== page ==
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Decoherence-enhanced measurements

Daniel Braun and John Martin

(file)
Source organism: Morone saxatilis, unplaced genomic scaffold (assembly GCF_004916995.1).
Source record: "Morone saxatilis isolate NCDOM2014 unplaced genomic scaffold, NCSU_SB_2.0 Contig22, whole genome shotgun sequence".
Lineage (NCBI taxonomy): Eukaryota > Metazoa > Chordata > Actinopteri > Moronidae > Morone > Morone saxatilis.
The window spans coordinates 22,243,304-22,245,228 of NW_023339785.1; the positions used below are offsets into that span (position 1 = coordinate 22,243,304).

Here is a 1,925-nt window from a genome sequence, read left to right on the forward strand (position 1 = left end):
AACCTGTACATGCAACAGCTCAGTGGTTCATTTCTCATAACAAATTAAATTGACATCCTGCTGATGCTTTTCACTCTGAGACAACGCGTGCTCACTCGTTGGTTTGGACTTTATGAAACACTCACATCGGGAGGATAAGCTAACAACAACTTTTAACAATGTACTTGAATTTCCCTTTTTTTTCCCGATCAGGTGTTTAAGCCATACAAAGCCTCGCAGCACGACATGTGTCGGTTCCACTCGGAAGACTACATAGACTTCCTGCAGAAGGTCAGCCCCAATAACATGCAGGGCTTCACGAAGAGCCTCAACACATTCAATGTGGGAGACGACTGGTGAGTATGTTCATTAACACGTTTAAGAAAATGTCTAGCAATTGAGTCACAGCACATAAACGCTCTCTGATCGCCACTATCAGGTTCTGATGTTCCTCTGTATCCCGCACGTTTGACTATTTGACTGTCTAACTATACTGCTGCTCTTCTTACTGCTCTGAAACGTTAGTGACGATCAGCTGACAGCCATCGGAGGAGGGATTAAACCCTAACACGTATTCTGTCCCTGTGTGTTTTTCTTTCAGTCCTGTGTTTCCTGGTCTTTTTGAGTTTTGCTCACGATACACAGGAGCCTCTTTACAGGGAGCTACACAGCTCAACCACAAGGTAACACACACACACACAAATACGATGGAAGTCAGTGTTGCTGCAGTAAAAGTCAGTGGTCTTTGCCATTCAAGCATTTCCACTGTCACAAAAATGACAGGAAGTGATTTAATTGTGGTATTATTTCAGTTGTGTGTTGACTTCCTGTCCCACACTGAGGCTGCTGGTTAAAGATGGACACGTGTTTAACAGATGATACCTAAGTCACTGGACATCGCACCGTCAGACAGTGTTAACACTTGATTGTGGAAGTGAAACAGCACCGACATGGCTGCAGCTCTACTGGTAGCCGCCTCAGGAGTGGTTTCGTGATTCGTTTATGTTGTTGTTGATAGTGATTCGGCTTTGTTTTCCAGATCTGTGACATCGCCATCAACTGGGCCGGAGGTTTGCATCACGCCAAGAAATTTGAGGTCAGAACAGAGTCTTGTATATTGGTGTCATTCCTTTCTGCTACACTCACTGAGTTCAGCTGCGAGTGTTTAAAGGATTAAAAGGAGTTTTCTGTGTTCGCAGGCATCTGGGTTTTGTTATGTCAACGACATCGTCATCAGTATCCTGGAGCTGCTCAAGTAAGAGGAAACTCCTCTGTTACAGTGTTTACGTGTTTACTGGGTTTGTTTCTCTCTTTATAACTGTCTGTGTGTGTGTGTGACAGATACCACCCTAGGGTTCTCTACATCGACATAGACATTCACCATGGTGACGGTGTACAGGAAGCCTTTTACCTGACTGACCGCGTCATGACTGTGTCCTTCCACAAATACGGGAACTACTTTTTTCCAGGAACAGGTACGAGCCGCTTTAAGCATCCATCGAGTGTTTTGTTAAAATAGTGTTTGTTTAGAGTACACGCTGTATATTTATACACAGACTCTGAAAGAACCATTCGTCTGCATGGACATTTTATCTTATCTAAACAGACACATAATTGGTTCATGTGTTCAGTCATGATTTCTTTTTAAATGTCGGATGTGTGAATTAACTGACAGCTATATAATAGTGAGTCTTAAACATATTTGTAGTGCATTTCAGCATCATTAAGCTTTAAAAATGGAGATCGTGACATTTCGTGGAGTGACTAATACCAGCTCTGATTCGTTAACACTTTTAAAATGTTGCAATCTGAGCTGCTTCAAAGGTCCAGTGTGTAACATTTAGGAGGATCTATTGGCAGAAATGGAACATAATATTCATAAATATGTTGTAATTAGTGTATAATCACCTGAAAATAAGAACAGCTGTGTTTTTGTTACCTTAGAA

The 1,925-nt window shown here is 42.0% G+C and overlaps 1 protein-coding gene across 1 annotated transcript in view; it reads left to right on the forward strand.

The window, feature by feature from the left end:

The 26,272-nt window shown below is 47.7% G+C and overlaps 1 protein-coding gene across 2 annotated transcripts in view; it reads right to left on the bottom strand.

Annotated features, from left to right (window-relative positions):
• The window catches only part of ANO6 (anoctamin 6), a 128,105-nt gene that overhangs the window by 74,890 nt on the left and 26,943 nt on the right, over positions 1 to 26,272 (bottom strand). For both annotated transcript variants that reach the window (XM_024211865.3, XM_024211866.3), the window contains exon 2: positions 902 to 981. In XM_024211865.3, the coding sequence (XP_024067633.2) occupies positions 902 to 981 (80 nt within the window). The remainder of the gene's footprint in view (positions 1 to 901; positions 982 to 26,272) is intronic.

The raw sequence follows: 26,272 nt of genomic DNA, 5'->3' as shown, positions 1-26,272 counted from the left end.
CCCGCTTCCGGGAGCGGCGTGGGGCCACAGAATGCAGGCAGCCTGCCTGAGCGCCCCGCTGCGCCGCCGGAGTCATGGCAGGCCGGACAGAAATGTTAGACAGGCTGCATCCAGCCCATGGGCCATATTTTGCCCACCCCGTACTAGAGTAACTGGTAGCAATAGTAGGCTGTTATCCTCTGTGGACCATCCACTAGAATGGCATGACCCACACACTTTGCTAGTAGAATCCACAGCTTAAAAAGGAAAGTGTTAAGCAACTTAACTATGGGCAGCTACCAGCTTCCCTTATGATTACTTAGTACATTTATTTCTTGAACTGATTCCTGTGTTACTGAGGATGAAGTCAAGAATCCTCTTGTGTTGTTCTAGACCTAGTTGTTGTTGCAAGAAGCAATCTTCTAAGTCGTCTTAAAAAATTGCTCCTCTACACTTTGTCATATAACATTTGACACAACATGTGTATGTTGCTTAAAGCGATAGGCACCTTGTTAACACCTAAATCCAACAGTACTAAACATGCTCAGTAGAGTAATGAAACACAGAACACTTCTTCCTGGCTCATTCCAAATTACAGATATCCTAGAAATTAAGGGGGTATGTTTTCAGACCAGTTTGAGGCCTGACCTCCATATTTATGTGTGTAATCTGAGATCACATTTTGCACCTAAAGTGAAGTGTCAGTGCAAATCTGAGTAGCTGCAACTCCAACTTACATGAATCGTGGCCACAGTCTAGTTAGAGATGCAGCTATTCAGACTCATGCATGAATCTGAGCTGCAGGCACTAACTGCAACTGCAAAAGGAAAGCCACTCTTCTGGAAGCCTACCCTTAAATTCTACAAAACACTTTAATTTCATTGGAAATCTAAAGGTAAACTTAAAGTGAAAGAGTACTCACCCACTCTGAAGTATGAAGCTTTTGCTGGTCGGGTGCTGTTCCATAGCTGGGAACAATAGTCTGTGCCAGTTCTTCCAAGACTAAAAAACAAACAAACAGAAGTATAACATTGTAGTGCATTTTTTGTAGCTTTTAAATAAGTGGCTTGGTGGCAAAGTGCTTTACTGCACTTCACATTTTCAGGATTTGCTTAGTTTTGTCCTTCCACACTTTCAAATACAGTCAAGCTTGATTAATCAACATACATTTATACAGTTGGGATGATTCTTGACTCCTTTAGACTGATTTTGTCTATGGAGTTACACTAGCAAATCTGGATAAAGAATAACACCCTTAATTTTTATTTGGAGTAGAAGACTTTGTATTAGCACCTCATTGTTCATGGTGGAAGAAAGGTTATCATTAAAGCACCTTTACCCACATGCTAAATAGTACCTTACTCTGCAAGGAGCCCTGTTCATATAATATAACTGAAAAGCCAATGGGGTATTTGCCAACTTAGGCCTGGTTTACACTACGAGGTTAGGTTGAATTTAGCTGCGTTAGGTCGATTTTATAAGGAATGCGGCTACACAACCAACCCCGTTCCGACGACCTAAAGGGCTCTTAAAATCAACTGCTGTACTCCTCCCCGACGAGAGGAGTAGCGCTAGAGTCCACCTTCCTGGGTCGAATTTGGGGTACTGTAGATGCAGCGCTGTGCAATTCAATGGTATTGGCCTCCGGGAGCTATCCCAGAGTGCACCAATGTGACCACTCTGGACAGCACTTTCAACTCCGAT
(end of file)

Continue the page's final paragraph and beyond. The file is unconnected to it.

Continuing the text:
Quantum-enhanced measurements use highly non-classical quantum states in order to enhance the precision of the measurement of classical quantities, like the length of an optical cavity. The major goal is to beat the standard quantum limit (SQL), i.e. a precision of order $1/\sqrtN$, where $N$ is the number of quantum resources (e.g. the number of photons or atoms used), and to achieve a scaling $1/N$, known as the Heisenberg limit. Doing so would have tremendous impact in many areas, but so far only three experiments have demonstrated a slight improvement over the SQL. The required quantum states are generally difficult to produce, and very prone to decoherence. Here we show that decoherence itself may be used as an extremely sensitive probe of system properties. This should allow for a new measurement principle with the potential to achieve the Heisenberg limit without the need to produce highly entangled states.